OFF-TOPIC:: Why Lisp is not my favorite programming language
rogerb at rogerbinns.com
Tue Mar 23 00:58:16 CET 2004
> ludicurous. However when some one says that the code might be 31.?
> times slower as compared to C, kinda of scares me. Could assert such
> figures. I know speed is not the one and only goal but just wondering
> if these figures are correct.
It will depend on what you are doing. Every language has a sweet spot
and/or data structures that it is very efficient at. For most, much
of the runtime library is implemented in C, and so the only difference
between the languages is how many instructions it takes to go from
the language into the C library. There are also pathological examples
of poor performance in all languages.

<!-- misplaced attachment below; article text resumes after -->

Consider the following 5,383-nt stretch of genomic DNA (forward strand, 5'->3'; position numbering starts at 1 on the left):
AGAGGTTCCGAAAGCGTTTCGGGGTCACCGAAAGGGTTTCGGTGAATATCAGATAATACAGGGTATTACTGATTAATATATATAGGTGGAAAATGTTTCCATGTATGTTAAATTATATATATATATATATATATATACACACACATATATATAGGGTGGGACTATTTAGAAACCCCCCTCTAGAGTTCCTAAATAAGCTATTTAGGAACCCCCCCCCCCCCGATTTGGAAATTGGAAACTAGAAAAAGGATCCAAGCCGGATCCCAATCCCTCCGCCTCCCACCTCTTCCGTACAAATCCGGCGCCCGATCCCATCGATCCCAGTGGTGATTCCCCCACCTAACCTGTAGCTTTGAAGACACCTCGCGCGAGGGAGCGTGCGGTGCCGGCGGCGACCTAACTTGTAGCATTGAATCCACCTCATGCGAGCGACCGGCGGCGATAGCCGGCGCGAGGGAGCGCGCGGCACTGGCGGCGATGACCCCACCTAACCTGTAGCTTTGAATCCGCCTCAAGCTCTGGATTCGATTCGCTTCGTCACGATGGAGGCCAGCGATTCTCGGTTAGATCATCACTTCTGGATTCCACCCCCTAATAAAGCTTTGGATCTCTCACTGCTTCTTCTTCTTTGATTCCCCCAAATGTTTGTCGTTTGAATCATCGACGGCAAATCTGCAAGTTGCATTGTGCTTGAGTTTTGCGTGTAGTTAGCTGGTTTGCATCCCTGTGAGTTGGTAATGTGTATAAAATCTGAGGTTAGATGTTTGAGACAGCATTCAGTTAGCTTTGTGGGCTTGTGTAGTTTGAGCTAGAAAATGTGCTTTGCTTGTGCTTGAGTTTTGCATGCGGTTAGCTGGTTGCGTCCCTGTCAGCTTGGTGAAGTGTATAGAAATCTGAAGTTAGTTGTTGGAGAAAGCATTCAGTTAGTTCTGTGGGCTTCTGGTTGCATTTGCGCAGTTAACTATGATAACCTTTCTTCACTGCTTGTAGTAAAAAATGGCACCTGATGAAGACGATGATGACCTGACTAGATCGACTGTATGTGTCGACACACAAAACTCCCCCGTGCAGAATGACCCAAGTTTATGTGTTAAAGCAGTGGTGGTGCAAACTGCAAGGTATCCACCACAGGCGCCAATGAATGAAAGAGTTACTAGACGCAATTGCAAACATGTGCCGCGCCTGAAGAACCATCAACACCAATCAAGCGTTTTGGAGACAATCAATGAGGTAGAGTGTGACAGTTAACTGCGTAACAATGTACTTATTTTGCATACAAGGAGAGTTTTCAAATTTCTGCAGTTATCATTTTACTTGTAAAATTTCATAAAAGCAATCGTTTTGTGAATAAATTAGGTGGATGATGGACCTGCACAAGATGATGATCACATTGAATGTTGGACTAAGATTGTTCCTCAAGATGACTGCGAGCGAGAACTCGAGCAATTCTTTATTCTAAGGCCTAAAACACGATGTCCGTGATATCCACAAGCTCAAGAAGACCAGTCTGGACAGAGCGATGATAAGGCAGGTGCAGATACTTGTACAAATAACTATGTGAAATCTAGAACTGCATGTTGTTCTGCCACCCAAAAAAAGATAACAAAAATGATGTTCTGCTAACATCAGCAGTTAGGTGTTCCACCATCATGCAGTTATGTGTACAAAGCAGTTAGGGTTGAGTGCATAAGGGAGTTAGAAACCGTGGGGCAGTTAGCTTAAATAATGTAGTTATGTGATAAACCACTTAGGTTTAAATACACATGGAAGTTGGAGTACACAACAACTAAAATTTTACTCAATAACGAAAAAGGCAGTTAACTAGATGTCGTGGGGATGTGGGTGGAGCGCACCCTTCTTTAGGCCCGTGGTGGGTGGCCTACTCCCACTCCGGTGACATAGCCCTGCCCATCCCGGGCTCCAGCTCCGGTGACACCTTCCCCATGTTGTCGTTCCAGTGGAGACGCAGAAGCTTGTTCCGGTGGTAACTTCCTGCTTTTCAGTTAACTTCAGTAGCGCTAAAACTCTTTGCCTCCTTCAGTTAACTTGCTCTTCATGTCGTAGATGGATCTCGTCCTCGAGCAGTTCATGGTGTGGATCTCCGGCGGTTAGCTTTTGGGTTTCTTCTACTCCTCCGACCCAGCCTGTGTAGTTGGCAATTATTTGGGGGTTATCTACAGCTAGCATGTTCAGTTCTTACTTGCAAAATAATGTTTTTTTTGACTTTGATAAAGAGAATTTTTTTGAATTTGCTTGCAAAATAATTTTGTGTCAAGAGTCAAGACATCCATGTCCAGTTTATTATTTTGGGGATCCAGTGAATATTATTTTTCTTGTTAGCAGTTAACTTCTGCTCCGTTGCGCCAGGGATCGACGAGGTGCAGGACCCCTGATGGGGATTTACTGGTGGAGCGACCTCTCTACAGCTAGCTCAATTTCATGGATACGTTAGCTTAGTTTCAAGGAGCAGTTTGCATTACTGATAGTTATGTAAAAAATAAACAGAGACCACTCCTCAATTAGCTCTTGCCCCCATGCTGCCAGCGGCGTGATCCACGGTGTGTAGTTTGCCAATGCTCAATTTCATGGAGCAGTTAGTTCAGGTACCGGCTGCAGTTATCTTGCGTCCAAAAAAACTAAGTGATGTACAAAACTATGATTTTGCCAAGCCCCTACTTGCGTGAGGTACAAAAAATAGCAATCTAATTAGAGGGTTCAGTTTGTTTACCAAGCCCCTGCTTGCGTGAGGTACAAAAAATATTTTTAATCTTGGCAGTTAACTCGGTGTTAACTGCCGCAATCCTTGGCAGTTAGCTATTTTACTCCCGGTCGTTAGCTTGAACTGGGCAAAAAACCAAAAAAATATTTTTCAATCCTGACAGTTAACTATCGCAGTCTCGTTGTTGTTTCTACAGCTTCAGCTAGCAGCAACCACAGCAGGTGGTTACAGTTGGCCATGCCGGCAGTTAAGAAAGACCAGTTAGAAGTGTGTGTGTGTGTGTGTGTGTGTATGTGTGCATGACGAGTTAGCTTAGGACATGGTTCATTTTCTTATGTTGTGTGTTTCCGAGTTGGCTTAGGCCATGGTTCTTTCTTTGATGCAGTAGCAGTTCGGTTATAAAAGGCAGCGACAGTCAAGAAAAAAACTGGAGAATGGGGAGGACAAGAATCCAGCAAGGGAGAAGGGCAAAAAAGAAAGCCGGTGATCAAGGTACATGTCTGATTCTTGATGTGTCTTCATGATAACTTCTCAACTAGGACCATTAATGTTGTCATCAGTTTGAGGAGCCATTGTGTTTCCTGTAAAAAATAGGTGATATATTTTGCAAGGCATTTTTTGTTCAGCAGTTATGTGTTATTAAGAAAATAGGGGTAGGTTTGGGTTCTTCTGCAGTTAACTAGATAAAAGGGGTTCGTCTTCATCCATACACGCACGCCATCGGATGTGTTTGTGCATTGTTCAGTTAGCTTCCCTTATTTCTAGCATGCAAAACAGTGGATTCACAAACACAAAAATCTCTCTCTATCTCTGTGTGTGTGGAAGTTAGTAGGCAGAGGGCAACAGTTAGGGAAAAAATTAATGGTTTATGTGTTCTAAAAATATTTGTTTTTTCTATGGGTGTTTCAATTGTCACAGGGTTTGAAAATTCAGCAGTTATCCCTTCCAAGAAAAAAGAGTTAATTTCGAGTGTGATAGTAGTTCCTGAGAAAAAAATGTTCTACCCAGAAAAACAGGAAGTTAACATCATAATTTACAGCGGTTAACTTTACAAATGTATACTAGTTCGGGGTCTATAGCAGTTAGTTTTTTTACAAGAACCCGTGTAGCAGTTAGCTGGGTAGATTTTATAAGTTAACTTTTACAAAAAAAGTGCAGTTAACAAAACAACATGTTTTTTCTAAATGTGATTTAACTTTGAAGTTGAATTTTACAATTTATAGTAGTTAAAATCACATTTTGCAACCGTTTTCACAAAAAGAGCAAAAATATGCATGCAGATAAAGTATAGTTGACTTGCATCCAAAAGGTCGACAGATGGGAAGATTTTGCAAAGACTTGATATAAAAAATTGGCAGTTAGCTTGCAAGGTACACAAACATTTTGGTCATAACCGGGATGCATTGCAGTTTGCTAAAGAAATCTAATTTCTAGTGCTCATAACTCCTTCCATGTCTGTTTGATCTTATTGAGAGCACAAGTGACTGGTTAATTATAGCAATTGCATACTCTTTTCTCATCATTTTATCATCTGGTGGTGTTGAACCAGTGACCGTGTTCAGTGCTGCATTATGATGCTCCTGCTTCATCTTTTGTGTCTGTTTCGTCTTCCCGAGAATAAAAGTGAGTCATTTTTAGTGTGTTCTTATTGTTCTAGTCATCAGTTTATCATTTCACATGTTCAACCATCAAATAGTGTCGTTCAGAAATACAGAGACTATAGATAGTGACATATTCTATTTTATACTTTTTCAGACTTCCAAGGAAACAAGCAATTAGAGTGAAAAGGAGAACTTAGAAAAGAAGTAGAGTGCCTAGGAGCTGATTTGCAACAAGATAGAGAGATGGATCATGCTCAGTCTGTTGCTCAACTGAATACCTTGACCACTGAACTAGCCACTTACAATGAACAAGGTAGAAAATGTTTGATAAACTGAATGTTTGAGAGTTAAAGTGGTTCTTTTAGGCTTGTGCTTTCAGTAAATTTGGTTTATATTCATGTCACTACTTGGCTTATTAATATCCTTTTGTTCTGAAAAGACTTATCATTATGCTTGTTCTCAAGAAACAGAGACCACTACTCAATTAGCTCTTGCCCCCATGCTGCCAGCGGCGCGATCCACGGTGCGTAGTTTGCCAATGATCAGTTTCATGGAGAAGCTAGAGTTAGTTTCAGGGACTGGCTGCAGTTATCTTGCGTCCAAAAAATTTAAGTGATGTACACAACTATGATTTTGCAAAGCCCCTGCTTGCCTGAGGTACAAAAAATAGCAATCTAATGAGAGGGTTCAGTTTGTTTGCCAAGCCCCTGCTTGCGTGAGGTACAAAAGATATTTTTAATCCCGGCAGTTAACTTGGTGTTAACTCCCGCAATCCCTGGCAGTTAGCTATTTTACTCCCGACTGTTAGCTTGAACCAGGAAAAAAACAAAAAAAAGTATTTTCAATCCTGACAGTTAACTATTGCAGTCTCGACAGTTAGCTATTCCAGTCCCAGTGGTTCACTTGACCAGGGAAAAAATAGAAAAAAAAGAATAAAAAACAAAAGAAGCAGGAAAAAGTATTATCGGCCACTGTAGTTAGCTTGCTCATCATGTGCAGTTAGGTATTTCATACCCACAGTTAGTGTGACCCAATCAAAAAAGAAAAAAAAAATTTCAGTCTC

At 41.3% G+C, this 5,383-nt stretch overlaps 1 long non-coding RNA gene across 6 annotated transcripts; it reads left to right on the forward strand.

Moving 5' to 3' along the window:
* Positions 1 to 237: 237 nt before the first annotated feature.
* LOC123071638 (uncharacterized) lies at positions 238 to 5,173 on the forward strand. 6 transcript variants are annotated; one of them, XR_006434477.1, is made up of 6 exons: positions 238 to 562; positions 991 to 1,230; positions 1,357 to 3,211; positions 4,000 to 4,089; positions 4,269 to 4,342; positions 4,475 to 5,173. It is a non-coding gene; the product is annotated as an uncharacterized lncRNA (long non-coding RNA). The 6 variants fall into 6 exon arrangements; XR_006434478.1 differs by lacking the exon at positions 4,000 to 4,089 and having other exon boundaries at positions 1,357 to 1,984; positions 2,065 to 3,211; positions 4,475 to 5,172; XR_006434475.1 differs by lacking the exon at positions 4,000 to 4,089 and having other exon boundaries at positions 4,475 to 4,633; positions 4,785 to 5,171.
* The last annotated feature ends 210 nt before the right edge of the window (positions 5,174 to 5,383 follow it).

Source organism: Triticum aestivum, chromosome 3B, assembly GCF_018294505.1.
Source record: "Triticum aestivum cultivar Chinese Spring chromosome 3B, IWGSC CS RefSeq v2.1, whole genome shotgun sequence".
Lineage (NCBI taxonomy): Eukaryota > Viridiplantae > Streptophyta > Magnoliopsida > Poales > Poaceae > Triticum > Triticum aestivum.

The thing you should look at most is programmer productivity. Consider
the following two scenarios:
- Product A is developed in 6 months, 6 months is spent testing etc
and then shipped/used for 6 months.
- Product B is developed in 18 months, with minimal testing time.
If the products are identical in function, but product A is a quarter
of the speed of product B, which would you prefer? Don't forget that in
18 months the speed of the average computer doubles.
Even though A is slower, you will have been getting results for
more than 6 months before B is ready.
It is also a fallacy that you have to use one language. You
can normally fairly easily run multiple languages in the same
process by embedding interpretters and/or providing extension
The answer is pick the best tool for the job, and in most cases
programmer productivity is of great importance. You can try and
optimise program resources (memory, cpu) early on, but it usually
isn't worth it. You can work on them later (by coding extensions
in a lower level language), or buy more hardware with the money
and time you have saved by getting something working sooner.
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